I have no intention of implementing anything as complex as Facebook, and am wary of walled gardens, but then again there's no reason to block such a thing as a potential future application. Per-user spaces (like individual blogs, G+ pages or Twitter streams) and threaded discussions are certainly within scope.
When it comes to things like Facebook's games and apps - it's a nice idea, however cheesy they tend to be. See pluggability below.
For linking into existing social net accounts, that can be achieved in some cases via relatively straightforward APIs, otherwise more complex apps that plug into the host system are potential options.
Blogosphere connectivity is fairly high up the priority list, mostly because I want to use it myself. Atom feeds are the first thing, and a built-in aggregator should be relatively straightforward later on (I've built several in the past, having a triplestore backend is really handy). There is a bit of trade-off judgement required with things like this. While snagging things like one person's bookmarks from Delicious can be relatively lightweight, it won't be desirable to mirror the whole of the blogosphere locally. I've not looked with an eye to hooking into Seki yet, but there are plenty of summarising and indexing/metadata-extracting tools out there, storing a little bunch of triples for pages of interest would be good.
Spidering of FOAF (and similar material) is on the list, some care (maybe limit to 1 hop) will be needed not to frighten the horses by appearing to invade privacy.
For the fun of it I might well add a Jabber chat client/server. Might even look into audio/video conferencing out of curiosity. Not really a priority right now though.
All I've tried along these lines is grabbing & converting a dump of my Delicious bookmark data, putting that in the store to experiment against.
FOAF profile builder (a la FOAF-a-matic)
Here I'll also include bits that didn't quite fit in the sections above. Most is Seki-specific so I'll roll the following together :
Requirements & Seki Design
System configuration : Some of the config is dependent on the host system and target SPARQL 1.1 store, those pieces must be configurable externally. Within Seki there's the need to load config info on startup and (ideally) allow its modification. At runtime there's a lot of potential for configuration and even system extension using declarative definitions in the RDF.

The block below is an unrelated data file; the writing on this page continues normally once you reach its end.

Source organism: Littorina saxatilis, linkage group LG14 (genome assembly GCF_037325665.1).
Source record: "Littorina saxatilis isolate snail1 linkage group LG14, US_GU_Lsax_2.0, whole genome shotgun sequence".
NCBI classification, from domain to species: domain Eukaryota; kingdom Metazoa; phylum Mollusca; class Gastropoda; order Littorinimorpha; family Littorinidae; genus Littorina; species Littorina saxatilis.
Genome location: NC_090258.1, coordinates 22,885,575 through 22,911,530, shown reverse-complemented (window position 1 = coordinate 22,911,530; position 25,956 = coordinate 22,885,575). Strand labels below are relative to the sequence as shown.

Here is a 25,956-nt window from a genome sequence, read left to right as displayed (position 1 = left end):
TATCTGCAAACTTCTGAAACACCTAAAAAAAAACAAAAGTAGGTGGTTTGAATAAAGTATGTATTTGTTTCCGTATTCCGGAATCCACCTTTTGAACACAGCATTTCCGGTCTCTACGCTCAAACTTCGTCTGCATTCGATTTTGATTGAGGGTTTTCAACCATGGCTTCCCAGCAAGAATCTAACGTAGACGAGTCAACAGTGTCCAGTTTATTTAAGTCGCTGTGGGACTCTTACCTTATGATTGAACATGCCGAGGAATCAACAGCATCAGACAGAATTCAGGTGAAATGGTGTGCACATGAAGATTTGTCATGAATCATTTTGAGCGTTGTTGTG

Data management : In the most general case, RDF editing can change any data. While crude, the query forms that are generally bundled with SPARQL servers (like Fuseki, the one used by default in Seki) offer this facility. A tool something like the (now stale) Tabulator generic data browser/editor would be very nice to have.
It's hoped that VIE will help with application-specific data management.
Pluggability : to act as a framework, it must be possible to plug in functional blocks or modules. Initially this will be limited to CMS-like themes (packaged up custom templates, bootstrap data and CSS etc).
Drawing back a little, blocks of functionality could be implemented by building them as (quasi-) self-contained services on HTTP, accessed via a RESTful API. Hooks could be inserted into the code at appropriate points at runtime to allow calling such services. I think it would be best to view such services as little agents (I did some work around this a few years back, which I presented at a Scripting for the Semantic Web meetup at ESWC2007 - must dig out the slides). If the (HTTP) messages are suitably self-descriptive, it should be straightforward to set up a simple Flow-Based Programming DSL, maybe layered on async. (See also: NoFlo). Of course, such services/agents could be completely external to the system.
I've put together a bit of code to create default graphs and populate them on startup (with the --init command-line option does bootstrapping).
By default Seki will serve static files on the same port as dynamically generated pages. It's now sing my own hacky server code. This only has minimal features so far (compared to say node-static), though for a bit of extra flexibility and to allow reuse I've implemented it as Connect middleware. My justification for DIY is that I want to know what's going on internally, better to provide hyperdata/hypermedia support.
integrate ACE source editor (just for HTML & Turtle for now)
experiment with VIE components, in particular the form generator
graph creation & data file loading form
set up Stanbol as an external service, dynamically hook Seki into it
figure out theme packaging definition & installation
explore Tabulator-like tools, consider implementing something similar
refactor the whole of Seki, setup up to allow npm packaging
tests & docs
There are a bunch of other idea bits and pieces floating around, especially using Seki to actually build custom applications. But I think the above covers most of the priorities for a good while. They may well change as I go along.
Call for Funding
My recent burst of activity was done in time when I really should have been doing work that would pay the bills. So if anyone has the ability to fund this or knows of any approaches I could try to funding, please let me know. While the dev path for Seki itself is pretty well determined for the near future, I will happily be influenced by $$$. In particular, if you have an idea for a web app that isn't already out there, fund me a bit (every little helps) and I'll see what I can do about implementing it. The core Seki framework will always be open source, but I wouldn't object to building closed source applications on top.
If you're tempted by this but want to wait until you've seen a demo, let me know and I'll ping you when I've got something live.
Seki lives on Github and has a G+ page (with some older docs). There are also rough TODO notes & refs. on Workflowy, and a handful of posts tagged 'Seki' on my blog. I'm @danja, email@example.com